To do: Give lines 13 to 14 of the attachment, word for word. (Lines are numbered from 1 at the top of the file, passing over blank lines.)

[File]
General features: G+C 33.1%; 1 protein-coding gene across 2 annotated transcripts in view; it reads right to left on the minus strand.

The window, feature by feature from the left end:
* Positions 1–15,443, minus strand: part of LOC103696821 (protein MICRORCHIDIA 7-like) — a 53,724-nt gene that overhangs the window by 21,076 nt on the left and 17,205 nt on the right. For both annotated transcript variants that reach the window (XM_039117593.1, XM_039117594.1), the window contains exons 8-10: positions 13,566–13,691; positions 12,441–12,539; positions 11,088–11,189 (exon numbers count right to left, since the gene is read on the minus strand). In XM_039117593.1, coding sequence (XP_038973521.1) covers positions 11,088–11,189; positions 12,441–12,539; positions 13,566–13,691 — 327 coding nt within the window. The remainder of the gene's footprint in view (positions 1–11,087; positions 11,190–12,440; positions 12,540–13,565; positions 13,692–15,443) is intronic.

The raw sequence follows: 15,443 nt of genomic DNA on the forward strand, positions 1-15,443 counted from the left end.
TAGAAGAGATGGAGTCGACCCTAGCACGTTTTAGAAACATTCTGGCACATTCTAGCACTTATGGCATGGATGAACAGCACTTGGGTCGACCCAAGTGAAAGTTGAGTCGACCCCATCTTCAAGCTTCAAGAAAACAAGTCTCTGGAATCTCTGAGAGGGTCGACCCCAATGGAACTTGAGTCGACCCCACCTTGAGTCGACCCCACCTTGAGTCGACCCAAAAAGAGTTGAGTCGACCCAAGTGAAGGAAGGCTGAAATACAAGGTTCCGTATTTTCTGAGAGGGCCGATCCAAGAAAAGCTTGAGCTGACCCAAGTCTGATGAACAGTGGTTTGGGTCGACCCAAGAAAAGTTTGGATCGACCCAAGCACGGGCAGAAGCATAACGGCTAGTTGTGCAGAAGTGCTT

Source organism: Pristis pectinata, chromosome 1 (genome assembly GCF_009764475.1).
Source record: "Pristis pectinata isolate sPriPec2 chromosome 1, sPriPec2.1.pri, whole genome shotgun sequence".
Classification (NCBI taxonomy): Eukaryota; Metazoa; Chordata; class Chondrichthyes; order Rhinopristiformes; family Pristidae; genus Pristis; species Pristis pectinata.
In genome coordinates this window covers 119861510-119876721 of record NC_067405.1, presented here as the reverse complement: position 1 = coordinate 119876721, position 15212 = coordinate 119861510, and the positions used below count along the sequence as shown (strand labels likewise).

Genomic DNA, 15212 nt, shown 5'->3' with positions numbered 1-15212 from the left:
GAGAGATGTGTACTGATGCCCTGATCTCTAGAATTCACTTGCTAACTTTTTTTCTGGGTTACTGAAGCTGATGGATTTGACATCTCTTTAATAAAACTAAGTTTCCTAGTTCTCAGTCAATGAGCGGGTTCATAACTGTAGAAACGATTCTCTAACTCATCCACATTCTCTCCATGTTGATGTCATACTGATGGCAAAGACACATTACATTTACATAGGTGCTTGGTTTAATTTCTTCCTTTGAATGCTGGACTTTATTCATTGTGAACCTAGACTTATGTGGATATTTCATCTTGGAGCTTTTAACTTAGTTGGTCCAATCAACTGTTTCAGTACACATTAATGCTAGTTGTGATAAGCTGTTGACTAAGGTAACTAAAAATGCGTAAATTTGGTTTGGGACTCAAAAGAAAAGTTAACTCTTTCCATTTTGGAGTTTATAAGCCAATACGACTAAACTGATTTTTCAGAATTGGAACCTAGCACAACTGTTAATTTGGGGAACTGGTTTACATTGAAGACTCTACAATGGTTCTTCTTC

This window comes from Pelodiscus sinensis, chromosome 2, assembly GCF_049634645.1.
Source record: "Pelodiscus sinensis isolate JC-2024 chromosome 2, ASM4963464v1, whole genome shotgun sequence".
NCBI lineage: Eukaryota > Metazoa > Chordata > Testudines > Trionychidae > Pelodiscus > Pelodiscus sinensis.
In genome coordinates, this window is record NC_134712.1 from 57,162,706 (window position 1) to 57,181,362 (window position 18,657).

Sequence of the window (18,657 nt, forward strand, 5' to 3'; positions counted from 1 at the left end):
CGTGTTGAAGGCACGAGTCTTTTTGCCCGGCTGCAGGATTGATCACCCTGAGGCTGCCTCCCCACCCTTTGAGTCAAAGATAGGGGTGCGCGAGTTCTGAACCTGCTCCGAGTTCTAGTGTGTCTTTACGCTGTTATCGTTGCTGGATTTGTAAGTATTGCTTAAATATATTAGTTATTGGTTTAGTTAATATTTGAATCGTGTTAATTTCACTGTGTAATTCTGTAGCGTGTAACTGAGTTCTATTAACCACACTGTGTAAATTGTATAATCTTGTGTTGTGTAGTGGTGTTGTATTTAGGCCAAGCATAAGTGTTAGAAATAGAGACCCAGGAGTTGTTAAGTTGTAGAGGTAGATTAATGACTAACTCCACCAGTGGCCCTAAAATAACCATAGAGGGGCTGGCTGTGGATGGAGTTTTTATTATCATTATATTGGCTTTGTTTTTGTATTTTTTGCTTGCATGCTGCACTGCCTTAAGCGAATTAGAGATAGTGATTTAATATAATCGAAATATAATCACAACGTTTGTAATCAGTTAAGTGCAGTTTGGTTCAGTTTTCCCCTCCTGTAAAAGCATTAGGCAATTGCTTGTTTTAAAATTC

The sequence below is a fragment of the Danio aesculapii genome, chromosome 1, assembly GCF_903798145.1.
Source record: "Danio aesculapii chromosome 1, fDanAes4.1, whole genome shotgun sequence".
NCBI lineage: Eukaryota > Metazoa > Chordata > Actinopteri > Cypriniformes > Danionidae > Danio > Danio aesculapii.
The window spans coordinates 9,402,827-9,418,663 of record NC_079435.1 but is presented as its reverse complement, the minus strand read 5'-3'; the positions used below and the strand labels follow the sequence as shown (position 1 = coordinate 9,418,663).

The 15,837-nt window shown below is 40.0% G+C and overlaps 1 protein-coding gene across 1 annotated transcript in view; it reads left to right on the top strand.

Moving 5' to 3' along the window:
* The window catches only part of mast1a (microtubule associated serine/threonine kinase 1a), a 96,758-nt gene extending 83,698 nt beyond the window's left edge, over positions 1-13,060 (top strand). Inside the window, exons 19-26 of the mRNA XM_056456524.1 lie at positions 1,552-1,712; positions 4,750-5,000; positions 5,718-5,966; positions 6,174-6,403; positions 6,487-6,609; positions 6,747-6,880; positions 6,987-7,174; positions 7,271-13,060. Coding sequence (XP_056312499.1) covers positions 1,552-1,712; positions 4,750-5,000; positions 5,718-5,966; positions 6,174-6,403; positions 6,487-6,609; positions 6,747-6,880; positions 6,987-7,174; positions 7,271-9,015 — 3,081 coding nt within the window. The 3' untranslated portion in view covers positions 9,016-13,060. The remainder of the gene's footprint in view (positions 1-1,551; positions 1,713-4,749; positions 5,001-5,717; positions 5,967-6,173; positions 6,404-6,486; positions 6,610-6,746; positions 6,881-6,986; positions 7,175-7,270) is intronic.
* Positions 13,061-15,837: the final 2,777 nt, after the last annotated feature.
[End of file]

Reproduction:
Source record: "Pelodiscus sinensis isolate JC-2024 chromosome 2, ASM4963464v1, whole genome shotgun sequence".
NCBI lineage: Eukaryota > Metazoa > Chordata > Testudines > Trionychidae > Pelodiscus > Pelodiscus sinensis.